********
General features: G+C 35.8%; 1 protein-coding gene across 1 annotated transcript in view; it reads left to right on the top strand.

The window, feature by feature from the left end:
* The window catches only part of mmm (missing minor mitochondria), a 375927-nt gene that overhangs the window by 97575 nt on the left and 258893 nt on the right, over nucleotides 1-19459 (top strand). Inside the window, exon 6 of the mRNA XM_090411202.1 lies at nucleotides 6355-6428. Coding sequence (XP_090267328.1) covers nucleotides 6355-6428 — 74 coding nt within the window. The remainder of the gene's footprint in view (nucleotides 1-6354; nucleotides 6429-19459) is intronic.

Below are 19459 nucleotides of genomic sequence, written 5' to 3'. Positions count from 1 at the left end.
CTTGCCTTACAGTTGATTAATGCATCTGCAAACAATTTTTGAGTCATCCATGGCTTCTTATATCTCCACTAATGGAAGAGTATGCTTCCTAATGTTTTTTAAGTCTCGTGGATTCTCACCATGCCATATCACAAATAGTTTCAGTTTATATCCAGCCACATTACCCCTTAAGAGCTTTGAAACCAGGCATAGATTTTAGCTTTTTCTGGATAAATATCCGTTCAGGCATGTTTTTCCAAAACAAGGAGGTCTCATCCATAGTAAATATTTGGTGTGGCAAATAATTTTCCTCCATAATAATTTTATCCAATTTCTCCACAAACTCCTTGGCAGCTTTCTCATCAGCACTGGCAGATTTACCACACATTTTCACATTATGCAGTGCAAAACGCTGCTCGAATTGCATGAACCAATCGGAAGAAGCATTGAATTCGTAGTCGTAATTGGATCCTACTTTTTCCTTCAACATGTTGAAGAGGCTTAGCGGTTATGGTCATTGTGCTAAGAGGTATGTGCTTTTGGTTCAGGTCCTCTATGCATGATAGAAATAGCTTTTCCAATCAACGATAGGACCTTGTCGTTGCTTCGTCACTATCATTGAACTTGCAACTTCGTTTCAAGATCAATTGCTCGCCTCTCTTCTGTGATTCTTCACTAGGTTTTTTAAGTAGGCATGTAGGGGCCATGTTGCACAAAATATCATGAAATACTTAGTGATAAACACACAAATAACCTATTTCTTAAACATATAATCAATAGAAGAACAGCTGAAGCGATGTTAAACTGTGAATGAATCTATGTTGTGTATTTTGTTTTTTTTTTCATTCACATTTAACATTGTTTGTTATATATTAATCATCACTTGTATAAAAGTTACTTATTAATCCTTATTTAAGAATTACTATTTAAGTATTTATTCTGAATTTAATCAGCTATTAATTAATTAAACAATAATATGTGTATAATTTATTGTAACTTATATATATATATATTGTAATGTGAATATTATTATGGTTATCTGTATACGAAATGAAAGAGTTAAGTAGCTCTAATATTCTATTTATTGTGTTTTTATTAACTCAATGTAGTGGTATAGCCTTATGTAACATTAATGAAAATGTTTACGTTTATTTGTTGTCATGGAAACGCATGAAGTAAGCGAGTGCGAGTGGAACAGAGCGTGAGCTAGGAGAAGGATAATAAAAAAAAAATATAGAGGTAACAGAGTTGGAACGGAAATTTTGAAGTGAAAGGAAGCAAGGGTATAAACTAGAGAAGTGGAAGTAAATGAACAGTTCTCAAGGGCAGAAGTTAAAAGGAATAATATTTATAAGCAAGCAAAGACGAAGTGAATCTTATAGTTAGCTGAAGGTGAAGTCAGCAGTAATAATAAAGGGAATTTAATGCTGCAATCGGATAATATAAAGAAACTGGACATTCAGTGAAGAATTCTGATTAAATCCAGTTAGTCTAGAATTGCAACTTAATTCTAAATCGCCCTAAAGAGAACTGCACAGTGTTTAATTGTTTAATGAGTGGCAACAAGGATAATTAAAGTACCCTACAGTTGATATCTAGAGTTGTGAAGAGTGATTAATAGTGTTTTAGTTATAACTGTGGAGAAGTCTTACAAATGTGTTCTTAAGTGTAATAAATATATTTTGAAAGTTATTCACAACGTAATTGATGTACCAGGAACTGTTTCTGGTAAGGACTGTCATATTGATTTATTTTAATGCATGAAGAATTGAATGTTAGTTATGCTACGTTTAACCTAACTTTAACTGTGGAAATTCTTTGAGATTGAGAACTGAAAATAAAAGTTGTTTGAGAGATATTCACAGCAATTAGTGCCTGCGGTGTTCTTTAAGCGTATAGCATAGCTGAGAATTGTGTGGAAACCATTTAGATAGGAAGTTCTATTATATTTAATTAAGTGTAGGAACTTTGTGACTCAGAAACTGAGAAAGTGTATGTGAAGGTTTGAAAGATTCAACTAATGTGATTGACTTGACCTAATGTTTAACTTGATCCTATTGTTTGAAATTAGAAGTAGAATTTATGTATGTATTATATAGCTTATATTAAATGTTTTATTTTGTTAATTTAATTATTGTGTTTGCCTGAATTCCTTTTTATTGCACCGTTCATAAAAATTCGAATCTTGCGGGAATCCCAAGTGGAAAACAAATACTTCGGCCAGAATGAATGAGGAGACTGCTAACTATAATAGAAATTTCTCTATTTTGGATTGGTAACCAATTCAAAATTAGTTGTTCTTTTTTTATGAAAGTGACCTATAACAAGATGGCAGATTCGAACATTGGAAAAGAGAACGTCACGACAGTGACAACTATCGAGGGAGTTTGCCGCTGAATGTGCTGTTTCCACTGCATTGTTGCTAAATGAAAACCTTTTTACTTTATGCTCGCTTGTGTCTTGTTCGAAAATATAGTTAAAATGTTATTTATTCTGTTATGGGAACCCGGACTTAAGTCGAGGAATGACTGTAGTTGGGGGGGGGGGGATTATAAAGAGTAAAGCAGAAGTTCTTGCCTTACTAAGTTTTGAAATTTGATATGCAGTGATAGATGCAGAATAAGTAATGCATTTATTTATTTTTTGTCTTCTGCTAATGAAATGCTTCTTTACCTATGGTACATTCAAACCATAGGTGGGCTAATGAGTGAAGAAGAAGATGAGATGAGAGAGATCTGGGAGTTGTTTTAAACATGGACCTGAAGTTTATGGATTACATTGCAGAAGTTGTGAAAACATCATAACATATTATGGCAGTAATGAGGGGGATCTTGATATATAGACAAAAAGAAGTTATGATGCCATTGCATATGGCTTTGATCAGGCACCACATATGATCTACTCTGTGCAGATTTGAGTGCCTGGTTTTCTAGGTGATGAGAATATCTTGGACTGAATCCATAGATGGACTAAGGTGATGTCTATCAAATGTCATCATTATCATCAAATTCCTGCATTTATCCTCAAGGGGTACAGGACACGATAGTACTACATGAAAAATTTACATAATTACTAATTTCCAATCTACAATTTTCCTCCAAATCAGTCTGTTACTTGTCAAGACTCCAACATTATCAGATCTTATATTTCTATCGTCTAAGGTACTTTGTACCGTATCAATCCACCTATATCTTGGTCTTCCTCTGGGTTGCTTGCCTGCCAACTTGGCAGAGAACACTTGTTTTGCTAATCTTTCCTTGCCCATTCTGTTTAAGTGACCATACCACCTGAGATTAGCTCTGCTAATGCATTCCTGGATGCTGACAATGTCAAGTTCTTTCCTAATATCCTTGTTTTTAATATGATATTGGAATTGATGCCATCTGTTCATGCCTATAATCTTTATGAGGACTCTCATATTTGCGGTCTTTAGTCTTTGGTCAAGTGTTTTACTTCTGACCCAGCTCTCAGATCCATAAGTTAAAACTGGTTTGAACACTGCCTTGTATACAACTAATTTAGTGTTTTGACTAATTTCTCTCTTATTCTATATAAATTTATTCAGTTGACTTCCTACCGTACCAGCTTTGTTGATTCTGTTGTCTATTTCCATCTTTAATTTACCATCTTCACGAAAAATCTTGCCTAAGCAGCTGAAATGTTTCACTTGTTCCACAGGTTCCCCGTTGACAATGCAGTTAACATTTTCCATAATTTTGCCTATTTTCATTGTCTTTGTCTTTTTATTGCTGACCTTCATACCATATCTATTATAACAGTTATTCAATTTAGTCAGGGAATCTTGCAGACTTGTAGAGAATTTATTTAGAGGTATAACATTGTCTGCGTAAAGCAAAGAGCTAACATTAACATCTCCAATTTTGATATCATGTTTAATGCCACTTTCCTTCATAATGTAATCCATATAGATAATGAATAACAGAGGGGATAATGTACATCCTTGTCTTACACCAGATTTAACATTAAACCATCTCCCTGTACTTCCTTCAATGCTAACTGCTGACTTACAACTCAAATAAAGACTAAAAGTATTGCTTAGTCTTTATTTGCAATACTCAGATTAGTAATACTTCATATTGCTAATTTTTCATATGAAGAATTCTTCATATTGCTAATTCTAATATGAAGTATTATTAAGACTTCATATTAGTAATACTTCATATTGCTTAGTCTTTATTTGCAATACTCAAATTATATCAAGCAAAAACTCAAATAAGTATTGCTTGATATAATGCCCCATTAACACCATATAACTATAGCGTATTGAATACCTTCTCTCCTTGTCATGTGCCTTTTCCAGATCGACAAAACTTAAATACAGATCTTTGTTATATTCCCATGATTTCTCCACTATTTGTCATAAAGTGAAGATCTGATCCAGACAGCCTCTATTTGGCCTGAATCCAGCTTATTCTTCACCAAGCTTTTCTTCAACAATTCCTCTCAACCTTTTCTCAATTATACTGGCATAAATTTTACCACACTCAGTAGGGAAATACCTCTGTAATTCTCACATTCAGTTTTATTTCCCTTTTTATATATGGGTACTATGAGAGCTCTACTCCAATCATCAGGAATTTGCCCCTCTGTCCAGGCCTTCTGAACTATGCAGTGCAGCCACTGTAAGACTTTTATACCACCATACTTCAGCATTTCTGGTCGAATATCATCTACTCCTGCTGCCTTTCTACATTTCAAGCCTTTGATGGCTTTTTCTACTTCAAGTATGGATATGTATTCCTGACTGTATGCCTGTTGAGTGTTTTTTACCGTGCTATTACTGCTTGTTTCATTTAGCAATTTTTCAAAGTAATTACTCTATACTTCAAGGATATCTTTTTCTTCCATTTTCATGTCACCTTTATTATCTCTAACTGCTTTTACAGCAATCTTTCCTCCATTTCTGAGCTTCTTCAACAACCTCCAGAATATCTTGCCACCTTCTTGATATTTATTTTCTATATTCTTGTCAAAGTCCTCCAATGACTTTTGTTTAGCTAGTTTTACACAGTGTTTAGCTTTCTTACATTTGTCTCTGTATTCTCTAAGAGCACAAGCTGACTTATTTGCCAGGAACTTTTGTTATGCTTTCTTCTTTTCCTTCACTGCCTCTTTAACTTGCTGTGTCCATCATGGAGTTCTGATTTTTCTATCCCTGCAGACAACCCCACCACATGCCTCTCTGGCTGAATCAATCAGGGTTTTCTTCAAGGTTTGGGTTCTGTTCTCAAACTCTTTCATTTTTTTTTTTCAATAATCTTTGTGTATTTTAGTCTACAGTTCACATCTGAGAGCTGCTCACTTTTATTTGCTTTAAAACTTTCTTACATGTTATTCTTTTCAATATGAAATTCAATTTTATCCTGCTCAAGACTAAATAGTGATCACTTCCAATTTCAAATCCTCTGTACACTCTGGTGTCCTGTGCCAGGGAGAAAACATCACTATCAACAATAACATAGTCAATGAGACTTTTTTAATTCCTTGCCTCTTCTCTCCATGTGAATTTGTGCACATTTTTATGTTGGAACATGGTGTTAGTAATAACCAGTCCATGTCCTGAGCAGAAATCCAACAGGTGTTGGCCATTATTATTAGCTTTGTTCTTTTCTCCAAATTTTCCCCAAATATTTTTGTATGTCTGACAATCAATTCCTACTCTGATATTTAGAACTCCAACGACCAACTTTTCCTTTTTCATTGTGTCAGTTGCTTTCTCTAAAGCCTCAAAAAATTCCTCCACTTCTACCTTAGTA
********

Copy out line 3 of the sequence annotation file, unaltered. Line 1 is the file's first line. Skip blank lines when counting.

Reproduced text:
* The window catches only part of mmm (missing minor mitochondria), a 375927-nt gene that overhangs the window by 97575 nt on the left and 258893 nt on the right, over nucleotides 1-19459 (top strand). Inside the window, exon 6 of the mRNA XM_090411202.1 lies at nucleotides 6355-6428. Coding sequence (XP_090267328.1) covers nucleotides 6355-6428 — 74 coding nt within the window. The remainder of the gene's footprint in view (nucleotides 1-6354; nucleotides 6429-19459) is intronic.